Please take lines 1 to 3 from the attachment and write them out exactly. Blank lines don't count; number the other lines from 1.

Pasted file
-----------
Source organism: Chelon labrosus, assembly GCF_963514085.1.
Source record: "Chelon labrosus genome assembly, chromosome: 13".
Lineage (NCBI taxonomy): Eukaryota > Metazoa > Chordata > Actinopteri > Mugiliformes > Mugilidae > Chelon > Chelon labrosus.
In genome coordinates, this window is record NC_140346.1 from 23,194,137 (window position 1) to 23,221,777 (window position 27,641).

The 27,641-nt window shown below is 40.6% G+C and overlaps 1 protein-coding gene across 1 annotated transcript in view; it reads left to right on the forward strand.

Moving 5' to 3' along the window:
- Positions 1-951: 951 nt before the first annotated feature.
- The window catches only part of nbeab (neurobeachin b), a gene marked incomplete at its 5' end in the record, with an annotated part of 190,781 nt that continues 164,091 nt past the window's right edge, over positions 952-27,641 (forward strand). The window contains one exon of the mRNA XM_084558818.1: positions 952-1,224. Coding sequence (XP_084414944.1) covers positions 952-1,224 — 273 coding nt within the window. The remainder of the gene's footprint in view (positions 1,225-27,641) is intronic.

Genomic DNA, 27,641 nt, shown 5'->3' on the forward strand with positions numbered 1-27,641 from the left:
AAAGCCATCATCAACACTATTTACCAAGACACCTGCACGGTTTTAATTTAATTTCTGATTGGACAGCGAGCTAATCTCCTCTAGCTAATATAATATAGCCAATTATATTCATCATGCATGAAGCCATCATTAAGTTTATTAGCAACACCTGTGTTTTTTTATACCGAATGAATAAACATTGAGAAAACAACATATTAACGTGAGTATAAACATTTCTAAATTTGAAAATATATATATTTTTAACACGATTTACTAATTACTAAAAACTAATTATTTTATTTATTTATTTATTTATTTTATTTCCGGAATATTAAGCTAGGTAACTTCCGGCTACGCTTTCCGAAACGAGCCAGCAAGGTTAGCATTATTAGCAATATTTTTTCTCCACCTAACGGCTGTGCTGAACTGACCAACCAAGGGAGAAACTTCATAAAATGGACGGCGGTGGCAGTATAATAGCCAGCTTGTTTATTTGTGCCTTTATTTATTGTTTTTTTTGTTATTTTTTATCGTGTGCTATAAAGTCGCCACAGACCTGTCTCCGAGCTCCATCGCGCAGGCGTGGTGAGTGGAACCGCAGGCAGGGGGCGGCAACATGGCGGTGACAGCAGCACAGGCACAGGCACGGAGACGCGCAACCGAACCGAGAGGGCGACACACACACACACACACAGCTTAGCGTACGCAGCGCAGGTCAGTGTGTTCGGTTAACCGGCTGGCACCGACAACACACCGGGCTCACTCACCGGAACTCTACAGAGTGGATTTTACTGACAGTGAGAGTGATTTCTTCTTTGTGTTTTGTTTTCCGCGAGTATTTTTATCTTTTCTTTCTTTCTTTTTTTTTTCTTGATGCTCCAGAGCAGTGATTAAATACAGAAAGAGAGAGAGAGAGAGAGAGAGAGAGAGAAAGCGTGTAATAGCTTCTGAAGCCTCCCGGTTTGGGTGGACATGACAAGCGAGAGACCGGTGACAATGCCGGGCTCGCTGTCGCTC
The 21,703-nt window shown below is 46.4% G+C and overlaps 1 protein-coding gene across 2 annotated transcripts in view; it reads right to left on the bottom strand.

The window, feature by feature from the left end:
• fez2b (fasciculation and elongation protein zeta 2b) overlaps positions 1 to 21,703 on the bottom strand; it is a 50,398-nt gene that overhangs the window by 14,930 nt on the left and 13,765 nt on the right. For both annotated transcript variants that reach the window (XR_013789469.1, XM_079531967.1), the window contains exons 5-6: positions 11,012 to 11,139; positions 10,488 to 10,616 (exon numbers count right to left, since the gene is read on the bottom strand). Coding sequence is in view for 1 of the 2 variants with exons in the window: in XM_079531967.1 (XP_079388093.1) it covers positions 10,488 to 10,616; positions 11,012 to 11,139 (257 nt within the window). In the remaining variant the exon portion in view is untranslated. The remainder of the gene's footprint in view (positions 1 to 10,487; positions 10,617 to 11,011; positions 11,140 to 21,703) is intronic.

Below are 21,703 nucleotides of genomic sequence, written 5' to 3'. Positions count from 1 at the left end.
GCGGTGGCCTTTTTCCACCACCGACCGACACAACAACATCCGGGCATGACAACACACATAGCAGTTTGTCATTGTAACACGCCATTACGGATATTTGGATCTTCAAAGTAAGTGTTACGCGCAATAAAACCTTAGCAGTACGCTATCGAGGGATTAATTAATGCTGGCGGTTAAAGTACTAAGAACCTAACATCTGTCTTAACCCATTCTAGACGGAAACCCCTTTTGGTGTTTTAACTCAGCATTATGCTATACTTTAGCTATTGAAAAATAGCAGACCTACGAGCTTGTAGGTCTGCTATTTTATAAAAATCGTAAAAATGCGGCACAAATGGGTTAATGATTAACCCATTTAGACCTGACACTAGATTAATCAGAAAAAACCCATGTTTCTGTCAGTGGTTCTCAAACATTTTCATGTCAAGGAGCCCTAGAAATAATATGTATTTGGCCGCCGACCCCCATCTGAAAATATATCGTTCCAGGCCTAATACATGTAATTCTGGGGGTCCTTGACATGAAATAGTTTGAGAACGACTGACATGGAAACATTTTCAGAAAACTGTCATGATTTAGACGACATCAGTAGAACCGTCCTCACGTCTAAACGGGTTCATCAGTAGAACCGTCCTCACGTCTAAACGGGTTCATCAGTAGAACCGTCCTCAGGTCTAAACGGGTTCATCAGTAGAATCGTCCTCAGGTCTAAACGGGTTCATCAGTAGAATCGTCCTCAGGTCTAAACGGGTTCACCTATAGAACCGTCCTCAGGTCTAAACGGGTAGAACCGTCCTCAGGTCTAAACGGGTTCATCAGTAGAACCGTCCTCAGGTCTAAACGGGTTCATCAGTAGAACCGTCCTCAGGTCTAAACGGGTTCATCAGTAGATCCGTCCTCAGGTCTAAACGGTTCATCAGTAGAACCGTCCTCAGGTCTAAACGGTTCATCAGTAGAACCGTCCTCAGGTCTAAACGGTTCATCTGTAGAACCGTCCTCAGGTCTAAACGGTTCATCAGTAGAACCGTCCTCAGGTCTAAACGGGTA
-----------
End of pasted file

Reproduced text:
Source organism: Chelon labrosus, assembly GCF_963514085.1.
Source record: "Chelon labrosus genome assembly, chromosome: 13".
Lineage (NCBI taxonomy): Eukaryota > Metazoa > Chordata > Actinopteri > Mugiliformes > Mugilidae > Chelon > Chelon labrosus.